Hours before hurricane Dorian pounded the Bahamas and obliterated entire neighbourhoods, Alishia Sabrina Liolli asked her friends and loved ones on social media to pray for her family and the small island she called home.
“I’d be lying if I said I wasn’t terrified; but the dogs, chickens, husband & children are inside and everything is batted down the best we could!” the 27-year-old Ontario woman wrote on Facebook at 11:42 p.m. on Saturday, just before the full thrust of the storm hit. “I love you all — please pray for our Bahamasland, especially our Abaco. We will keep everyone updated as best we can!”
In the hours and days since Dorian hit, her friends and family desperately tried to reach Liolli, fearing the worst.
On Thursday, Liolli was confirmed to be one of at least 20 people killed during the storm.
Liolli’s family took to social media to express their shock and sadness at the news.
“Can’t believe this is real … a life taken too soon,” her cousin, Aislinn Liolli, said in a Facebook post. “I lost my best friend, my confidante, my rock, my person. Alishia you were a ray of sunshine, always grateful, would give the shirt off your back to anyone. You made the world a better place.”
Alishia was ”always smiling, always joking, able to make anyone feel better,” Aislinn Liolli said.
Childhood friend Alysha Cardinale-Soderberg said she was “numb” after hearing about Liolli’s death.
“I just don’t know how to deal with it,” she said in a telephone interview with The Canadian Press.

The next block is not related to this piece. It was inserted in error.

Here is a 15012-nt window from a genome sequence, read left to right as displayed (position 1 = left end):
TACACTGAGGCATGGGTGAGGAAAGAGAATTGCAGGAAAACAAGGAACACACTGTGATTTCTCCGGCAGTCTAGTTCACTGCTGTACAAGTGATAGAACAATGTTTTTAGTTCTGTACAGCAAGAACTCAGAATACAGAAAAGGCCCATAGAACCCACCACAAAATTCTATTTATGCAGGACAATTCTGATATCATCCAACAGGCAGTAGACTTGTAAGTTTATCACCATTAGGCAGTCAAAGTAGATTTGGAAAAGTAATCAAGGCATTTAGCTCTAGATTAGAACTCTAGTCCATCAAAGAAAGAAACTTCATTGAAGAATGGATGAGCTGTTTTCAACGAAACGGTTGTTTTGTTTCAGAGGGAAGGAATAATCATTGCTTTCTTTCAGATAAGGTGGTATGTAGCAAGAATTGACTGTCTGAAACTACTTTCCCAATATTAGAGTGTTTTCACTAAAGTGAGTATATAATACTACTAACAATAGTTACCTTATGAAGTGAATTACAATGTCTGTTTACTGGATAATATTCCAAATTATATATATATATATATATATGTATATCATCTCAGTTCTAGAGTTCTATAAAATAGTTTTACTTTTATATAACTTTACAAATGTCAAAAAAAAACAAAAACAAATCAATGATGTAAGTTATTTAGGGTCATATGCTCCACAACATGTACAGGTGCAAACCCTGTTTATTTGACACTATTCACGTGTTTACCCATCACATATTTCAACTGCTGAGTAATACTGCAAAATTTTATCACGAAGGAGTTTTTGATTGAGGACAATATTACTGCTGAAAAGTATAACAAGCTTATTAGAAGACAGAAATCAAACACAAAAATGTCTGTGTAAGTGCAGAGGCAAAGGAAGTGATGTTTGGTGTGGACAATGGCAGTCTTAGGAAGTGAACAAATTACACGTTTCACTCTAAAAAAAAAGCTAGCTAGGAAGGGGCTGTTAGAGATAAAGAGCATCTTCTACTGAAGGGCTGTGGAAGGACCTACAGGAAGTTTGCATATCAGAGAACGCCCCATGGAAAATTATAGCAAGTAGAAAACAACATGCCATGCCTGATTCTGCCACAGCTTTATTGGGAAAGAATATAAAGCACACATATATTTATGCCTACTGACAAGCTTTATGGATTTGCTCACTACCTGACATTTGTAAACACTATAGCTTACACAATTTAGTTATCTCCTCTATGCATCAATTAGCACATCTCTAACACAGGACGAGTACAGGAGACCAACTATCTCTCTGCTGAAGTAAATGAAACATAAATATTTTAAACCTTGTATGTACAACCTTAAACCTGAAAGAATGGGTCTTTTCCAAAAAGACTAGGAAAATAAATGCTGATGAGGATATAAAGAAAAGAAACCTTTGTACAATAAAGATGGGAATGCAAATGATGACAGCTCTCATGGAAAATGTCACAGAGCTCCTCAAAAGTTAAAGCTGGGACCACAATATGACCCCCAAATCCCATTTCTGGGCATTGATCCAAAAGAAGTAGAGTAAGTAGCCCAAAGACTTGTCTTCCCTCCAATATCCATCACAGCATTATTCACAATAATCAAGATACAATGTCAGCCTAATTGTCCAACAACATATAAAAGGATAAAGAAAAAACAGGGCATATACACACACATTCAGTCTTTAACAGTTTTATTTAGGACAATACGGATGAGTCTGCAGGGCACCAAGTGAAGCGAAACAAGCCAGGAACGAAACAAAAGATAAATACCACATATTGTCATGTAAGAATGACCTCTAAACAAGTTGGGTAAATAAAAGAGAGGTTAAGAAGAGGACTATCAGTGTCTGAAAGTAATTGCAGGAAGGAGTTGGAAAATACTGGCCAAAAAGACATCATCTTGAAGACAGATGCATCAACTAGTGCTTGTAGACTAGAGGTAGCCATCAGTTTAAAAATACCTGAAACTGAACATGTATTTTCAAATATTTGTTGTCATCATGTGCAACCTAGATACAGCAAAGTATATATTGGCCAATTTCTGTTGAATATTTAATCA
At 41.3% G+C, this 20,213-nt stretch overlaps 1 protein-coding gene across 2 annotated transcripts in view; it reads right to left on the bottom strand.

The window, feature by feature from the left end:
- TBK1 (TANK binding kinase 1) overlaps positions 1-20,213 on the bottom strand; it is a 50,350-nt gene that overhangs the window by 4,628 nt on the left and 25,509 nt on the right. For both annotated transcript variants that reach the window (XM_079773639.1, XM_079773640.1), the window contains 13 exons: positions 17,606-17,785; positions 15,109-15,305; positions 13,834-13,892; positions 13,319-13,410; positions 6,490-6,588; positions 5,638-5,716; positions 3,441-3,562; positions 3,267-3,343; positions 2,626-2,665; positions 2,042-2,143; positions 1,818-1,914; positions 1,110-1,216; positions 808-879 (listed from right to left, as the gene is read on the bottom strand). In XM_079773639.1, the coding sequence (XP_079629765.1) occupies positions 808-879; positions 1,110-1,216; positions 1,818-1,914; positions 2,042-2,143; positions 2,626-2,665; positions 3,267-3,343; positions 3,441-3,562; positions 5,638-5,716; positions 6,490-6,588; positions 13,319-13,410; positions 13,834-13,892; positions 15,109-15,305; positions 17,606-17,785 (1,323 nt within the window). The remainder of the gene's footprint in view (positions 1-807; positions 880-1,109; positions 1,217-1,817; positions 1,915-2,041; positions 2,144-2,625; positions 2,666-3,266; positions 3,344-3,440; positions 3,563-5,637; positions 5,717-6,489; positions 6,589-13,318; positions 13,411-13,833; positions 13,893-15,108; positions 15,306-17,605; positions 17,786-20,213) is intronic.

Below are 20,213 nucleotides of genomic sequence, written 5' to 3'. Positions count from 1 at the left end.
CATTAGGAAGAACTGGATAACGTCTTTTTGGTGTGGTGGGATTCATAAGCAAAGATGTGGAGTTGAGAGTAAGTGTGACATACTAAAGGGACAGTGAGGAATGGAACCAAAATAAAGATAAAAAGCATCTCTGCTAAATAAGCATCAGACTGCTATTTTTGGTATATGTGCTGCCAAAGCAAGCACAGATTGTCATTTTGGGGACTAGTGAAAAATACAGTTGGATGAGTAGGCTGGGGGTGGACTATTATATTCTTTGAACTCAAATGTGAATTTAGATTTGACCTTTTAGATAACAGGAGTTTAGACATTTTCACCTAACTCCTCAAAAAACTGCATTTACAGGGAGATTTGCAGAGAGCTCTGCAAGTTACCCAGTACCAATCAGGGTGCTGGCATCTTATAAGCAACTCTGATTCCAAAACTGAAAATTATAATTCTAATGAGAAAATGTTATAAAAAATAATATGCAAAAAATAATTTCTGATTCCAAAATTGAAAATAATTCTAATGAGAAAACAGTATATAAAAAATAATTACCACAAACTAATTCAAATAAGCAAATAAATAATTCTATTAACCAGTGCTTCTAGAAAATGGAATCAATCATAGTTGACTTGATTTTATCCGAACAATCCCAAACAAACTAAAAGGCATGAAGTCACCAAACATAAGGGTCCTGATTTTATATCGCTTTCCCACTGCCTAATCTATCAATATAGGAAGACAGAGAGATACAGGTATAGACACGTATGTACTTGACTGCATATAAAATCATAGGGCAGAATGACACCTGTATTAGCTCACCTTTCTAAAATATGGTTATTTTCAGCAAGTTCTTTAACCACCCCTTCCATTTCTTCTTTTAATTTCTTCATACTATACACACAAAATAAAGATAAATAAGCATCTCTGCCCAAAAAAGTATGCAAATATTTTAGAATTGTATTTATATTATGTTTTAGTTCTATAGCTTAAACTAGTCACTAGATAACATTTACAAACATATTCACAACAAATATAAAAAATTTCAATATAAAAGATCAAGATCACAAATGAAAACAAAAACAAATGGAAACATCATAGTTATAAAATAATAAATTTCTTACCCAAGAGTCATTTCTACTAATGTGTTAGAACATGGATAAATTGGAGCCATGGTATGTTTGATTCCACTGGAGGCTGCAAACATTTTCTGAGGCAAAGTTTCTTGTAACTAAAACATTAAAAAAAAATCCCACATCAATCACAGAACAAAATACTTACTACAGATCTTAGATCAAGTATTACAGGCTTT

Alishia Sabrina Liolli grew up in a small town near Windsor, Ont., and met Cardinale-Soderberg when the two were nine years old.
The pair was inseparable — going to elementary school and high school together before parting ways for university.
Ryan McKenna, another friend, said he first met Liolli at Toronto’s Ryerson University. As a residence adviser and slightly older than the incoming first-year students, Alishia was the de facto leader of the floor at Pittman Hall, a student residence at the university, McKenna said.
“I always called her ‘mom,’” he said. “She was always looking after me, an 18-year-old kid from P.E.I in the big city for the first time.”
Liolli moved to the Bahamas in 2013 to volunteer at Every Child Counts, a vocational school that helps children with autism. She later helped build a new school with the organization and has since been running the program that helps adults with autism.
Her husband and the children all survived, Cardinale-Soderberg said.
The family has launched a GoFundMe campaign to raise money to bring Liolli’s body to Canada. Any extra money raised would be used to help rebuild the school where she worked, which was heavily damaged in the storm.
Hurricane Dorian continues to pummel the east coast of the United States and is expected to hit Canada’s Atlantic provinces by the weekend.
Liam Casey, The Canadian Press